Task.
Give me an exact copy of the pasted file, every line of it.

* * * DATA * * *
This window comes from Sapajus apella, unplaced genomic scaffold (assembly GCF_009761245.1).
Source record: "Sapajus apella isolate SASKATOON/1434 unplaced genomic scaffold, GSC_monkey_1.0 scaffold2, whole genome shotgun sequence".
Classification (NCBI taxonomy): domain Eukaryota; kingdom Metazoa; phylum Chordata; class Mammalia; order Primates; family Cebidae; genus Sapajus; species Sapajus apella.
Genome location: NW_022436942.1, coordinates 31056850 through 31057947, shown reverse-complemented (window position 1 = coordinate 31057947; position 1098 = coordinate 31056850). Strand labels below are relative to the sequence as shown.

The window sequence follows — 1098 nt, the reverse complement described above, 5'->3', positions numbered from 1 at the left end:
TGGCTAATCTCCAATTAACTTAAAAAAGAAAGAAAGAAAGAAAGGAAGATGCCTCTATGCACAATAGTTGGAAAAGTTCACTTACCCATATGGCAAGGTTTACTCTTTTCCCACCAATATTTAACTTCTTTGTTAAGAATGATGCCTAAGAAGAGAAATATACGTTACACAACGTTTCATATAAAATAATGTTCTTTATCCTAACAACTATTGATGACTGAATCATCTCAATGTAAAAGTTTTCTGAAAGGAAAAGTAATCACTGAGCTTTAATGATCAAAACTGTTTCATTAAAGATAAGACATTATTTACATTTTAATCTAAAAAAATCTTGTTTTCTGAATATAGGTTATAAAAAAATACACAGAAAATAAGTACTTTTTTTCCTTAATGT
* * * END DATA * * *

This window comes from Sapajus apella, unplaced genomic scaffold (assembly GCF_009761245.1).
Source record: "Sapajus apella isolate SASKATOON/1434 unplaced genomic scaffold, GSC_monkey_1.0 scaffold2, whole genome shotgun sequence".
Classification (NCBI taxonomy): domain Eukaryota; kingdom Metazoa; phylum Chordata; class Mammalia; order Primates; family Cebidae; genus Sapajus; species Sapajus apella.
Genome location: NW_022436942.1, coordinates 31056850 through 31057947, shown reverse-complemented (window position 1 = coordinate 31057947; position 1098 = coordinate 31056850). Strand labels below are relative to the sequence as shown.

The window sequence follows — 1098 nt, the reverse complement described above, 5'->3', positions numbered from 1 at the left end:
TGGCTAATCTCCAATTAACTTAAAAAAGAAAGAAAGAAAGAAAGGAAGATGCCTCTATGCACAATAGTTGGAAAAGTTCACTTACCCATATGGCAAGGTTTACTCTTTTCCCACCAATATTTAACTTCTTTGTTAAGAATGATGCCTAAGAAGAGAAATATACGTTACACAACGTTTCATATAAAATAATGTTCTTTATCCTAACAACTATTGATGACTGAATCATCTCAATGTAAAAGTTTTCTGAAAGGAAAAGTAATCACTGAGCTTTAATGATCAAAACTGTTTCATTAAAGATAAGACATTATTTACATTTTAATCTAAAAAAATCTTGTTTTCTGAATATAGGTTATAAAAAAATACACAGAAAATAAGTACTTTTTTTCCTTAATGT